Illinois Deficiency Judgment: Still rare, but it can happen

I had a phone conference with a client whose house in the northwest suburbs was nearing the end of a strategic default. He stopped paying the mortgage about 1 year ago due to a divorce and the fact that the property was $100k+ underwater.

The sheriff’s sale was already done and he wanted me to review the order entered in court that confirmed the sheriff’s sale.

I almost spit out my morning coffee as I read this part of it:

“That there be entered an in personam  deficiency judgment in the amount of $136,000 against the Defendants _____________,  with interest as provided in Section 1508 (e) of the Mortgage Foreclosure Act.”

This meant that the lender, Harris Bank, went through the cumbersome, seldom used process of obtaining a deficiency judgment against the owners. The chances of this happening very slim, but it is allowed by law.

Usually the order confirming the sheriff’s sale says that a deficiency judgment is entered in rem against the property. Seeing this freaks out the client, but the words in rem  are nothing to be concerned about it.  The key words in this order that make it white hot are in personam, because when you see that, it means you have been hit with a personal deficiency judgment.

The client only had a few options:

  1. Pay  the lender.
  2. File a chapter 13 bankruptcy (he didn’t qualify for a chapter 7).
  3. File a motion to vacate the judgment and try to work something out with Harris.

I’ve written before about deficiency judgments and how they are extremely rare except when the bank is a small local lender or if the loan was a commercial loan (used to by an investment property).

This does not mean that the world is ending and everyone will now have a deficiency judgment entered against them. Anyone who has a mortgage with Chase, Bank of America, Wells Fargo, US Bank, Nationstar and the rest of the herd of residential lenders has a slim chance of having a deficiency entered against them. If you have a first mortgage with Harris Bank, I would be very cautious.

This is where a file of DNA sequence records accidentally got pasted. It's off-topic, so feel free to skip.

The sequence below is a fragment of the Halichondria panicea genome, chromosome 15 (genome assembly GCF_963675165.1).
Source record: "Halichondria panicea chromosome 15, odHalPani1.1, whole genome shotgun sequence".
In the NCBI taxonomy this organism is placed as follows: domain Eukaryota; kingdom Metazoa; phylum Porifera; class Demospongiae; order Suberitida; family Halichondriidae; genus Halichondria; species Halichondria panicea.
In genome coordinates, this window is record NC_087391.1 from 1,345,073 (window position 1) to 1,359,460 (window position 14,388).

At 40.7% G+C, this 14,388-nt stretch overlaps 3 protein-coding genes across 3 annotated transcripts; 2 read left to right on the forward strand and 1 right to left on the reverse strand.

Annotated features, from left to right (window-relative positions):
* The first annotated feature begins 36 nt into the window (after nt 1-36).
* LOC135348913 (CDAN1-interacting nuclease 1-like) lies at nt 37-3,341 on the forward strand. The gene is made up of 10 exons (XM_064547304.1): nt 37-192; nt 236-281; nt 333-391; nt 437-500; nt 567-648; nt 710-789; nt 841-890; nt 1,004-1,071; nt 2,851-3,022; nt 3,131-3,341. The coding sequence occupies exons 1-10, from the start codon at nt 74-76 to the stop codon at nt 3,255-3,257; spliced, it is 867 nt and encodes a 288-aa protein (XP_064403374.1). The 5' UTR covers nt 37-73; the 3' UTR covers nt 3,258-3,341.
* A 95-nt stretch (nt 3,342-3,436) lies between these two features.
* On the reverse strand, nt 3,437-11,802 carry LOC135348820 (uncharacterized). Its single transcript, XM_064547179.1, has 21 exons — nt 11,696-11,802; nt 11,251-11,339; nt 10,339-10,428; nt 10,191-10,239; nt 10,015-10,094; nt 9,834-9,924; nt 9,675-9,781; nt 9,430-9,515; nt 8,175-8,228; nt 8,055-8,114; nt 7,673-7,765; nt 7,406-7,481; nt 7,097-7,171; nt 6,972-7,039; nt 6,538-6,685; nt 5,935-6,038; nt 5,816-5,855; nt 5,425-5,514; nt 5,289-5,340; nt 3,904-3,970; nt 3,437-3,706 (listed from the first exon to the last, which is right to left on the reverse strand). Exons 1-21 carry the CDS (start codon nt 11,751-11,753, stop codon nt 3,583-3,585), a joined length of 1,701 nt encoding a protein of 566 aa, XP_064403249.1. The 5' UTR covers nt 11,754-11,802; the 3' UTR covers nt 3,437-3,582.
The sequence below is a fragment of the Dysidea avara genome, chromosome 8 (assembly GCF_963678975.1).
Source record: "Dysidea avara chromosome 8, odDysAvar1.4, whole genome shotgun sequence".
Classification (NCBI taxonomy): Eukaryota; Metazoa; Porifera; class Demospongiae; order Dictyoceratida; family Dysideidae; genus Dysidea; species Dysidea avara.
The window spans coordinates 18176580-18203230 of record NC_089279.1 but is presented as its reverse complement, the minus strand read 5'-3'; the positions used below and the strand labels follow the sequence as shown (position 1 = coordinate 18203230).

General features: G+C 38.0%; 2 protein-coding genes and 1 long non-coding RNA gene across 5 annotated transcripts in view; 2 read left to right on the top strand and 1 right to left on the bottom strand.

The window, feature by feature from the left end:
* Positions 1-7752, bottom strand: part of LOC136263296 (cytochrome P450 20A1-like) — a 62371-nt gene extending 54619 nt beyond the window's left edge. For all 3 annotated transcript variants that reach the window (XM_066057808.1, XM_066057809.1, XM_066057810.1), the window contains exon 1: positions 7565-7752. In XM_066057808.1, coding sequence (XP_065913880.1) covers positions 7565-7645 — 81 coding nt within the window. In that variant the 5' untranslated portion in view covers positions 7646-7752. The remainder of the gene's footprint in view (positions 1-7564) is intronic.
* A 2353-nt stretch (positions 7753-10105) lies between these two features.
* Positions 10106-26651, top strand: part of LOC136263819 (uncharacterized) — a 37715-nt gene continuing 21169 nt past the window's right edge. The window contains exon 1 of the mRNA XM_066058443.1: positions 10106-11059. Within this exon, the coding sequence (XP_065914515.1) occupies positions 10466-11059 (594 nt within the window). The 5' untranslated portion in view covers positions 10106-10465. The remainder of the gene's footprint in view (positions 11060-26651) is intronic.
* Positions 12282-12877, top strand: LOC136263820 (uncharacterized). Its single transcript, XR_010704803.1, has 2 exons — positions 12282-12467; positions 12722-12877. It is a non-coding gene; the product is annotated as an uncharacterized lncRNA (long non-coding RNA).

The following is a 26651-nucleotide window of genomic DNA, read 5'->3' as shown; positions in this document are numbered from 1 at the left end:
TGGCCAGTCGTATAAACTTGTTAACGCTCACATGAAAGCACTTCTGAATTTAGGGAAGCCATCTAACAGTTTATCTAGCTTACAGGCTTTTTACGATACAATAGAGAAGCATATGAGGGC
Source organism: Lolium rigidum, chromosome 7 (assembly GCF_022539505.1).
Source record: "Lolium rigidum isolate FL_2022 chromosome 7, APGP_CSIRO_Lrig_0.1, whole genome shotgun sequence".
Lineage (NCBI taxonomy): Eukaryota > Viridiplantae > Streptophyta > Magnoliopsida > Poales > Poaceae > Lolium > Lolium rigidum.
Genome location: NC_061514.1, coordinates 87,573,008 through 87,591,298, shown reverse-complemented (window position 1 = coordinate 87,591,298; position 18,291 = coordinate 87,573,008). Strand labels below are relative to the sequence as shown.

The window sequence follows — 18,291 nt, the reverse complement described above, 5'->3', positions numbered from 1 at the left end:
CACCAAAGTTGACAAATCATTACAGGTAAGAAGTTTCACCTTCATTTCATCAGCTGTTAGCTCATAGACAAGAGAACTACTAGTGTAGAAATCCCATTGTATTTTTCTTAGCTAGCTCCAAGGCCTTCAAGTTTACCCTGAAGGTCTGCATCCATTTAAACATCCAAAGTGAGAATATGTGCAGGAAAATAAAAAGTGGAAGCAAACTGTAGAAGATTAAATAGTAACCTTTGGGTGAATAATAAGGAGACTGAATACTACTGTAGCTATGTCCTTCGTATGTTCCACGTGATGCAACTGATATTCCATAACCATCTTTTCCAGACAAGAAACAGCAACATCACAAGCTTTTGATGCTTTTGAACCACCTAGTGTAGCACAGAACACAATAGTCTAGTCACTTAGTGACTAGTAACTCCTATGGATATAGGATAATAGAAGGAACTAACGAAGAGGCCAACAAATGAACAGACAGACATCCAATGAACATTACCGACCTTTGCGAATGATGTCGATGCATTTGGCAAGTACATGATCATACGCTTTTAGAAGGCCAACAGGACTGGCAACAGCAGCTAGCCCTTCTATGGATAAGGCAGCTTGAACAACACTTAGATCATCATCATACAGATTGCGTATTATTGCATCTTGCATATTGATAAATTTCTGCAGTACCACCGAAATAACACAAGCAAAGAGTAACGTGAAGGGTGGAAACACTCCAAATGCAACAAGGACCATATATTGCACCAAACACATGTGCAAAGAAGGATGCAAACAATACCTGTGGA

To me, this reinforces a couple of things:

  1.  It is almost always a good idea to try a short sale first before moving to a strategic default. Why? Because if the short sale closes, we can usually get a full release of deficiency from the lender, cutting off all liability to the lender.
  2. Deficiency judgments can’t be entered unless the defendant is personally served with the summons at the start of the case. If you are served by publication, no deficiency judgment can be entered. Clients have to be aware of the implication of being personally served with the summons and proceed accordingly.
  3. Filing bankruptcy is your final line of defense. If you have a high income, it is likely that you will have to pay the lender back some or all of the judgment, but if you qualify for a chapter 7, you will not have to pay anything to the lender.

Deficiency judgments in Illinois are still very rare, but they are allowed by law and lightning can  strike.

 

Share and Enjoy:
  • Print
  • Digg
  • del.icio.us
  • Facebook
  • Google Bookmarks
  • LinkedIn
  • StumbleUpon
  • Twitter
  • email
  • Netvibes
  • Posterous

Related posts:

  1. Katie bar the door: Deficiency judgment okay with abode service
  2. Spooky deficiency judgment story in WSJ
  3. Foreclosure and deficiency judgments
  4. Monster in the closet: Collection agency or deficiency judgment?
  5. Strategic Default in Illinois: Q&A

Leave a Reply